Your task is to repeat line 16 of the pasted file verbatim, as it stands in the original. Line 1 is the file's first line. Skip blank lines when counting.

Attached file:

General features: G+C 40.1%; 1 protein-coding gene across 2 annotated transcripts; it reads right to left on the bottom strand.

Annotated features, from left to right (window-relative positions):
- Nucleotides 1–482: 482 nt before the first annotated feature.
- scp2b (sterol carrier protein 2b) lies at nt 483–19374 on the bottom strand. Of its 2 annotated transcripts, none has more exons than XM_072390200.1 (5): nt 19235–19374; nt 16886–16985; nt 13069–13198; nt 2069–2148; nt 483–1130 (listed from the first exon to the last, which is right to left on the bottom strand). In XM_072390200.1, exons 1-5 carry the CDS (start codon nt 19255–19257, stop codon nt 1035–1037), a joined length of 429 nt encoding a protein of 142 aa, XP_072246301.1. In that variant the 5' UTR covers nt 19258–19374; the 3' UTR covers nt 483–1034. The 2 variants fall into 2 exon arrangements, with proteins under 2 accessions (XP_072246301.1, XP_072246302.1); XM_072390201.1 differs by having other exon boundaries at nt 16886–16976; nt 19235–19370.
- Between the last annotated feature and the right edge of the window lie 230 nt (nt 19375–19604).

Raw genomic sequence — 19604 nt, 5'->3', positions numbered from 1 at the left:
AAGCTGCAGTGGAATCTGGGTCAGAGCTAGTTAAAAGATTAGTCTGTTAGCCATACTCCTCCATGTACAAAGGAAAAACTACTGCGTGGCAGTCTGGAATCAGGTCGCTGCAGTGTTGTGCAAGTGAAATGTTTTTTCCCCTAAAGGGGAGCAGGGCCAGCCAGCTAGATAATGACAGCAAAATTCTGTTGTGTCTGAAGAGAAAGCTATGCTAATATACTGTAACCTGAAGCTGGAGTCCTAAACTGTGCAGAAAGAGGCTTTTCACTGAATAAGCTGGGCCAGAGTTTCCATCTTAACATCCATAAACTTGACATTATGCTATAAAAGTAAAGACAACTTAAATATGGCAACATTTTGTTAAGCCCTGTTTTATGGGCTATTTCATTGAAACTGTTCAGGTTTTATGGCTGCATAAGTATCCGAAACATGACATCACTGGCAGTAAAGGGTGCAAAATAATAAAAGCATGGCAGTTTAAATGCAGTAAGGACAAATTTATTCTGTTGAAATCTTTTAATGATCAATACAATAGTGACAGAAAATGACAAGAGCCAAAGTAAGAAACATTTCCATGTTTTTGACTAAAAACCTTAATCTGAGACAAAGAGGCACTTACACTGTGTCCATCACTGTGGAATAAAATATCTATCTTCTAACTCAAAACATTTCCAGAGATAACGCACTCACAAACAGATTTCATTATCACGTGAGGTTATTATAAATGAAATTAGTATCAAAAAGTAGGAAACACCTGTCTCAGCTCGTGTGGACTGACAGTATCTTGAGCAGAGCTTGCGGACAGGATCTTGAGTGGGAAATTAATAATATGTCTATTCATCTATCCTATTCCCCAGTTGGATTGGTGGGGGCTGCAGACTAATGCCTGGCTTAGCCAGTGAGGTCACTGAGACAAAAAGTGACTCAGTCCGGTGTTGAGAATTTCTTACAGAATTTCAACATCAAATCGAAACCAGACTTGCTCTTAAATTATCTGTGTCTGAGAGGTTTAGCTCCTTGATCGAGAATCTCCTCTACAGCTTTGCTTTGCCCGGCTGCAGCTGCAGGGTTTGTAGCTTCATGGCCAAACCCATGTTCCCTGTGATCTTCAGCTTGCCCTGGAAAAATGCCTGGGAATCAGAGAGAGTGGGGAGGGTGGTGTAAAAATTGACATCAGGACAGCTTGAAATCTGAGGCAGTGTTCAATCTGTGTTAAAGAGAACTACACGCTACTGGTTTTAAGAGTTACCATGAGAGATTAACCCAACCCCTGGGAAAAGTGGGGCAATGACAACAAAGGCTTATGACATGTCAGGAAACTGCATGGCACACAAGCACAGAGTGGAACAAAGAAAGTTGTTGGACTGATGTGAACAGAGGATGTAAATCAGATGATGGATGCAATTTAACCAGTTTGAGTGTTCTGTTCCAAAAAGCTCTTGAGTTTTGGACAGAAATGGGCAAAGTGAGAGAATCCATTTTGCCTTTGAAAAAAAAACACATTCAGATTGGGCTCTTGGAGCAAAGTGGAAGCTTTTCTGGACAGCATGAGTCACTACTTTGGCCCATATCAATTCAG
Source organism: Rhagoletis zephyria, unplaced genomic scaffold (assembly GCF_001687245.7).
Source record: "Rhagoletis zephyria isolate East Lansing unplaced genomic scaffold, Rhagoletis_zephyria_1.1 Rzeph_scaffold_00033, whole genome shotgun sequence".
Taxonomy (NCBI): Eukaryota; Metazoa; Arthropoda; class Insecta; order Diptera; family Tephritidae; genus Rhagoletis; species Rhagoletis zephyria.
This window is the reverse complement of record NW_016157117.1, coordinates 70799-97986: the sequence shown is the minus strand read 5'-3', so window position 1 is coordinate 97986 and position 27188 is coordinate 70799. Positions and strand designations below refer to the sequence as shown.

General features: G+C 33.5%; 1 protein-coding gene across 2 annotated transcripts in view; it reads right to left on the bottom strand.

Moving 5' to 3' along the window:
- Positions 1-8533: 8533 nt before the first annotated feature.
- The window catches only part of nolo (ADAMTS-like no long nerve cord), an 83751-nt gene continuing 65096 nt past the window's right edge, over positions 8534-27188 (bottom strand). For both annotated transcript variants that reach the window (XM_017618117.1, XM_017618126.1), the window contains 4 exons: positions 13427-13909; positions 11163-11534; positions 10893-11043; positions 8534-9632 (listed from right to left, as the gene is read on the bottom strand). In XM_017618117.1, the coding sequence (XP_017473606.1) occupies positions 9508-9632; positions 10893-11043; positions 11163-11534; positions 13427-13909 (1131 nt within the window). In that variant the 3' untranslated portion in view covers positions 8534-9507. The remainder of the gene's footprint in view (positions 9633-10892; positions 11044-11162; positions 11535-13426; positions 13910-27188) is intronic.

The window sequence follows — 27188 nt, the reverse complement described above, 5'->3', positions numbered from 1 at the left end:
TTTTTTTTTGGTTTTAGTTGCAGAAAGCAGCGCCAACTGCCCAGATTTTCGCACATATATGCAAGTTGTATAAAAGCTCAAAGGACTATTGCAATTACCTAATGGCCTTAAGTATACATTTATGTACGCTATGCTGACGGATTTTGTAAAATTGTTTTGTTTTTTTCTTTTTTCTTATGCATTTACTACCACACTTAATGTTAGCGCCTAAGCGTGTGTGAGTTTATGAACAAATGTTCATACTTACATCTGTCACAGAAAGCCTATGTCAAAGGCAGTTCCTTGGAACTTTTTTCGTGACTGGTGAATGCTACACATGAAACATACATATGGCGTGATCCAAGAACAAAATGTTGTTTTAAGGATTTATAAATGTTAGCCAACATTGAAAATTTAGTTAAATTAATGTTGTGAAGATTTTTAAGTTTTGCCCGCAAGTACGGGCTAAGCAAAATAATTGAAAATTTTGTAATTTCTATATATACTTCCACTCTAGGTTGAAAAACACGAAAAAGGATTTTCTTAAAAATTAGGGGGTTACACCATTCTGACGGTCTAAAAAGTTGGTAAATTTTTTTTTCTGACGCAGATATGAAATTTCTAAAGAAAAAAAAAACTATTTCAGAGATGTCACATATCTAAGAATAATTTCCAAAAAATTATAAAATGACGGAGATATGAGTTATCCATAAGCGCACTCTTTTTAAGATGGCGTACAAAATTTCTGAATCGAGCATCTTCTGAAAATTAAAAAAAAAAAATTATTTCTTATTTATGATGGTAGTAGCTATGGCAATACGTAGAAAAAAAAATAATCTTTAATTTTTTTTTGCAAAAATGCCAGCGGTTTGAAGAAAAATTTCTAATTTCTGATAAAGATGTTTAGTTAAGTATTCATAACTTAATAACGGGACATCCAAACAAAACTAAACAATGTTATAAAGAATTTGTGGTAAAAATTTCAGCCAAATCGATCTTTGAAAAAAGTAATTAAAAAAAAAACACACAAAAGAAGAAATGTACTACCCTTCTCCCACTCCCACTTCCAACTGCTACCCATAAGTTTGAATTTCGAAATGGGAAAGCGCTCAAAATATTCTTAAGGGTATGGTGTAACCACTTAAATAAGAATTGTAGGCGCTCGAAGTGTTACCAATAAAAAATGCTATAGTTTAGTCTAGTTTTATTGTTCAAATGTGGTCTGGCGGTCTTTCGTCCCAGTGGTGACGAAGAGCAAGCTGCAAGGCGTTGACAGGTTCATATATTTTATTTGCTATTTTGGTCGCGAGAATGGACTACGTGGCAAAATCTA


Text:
The window sequence follows — 27188 nt, the reverse complement described above, 5'->3', positions numbered from 1 at the left end: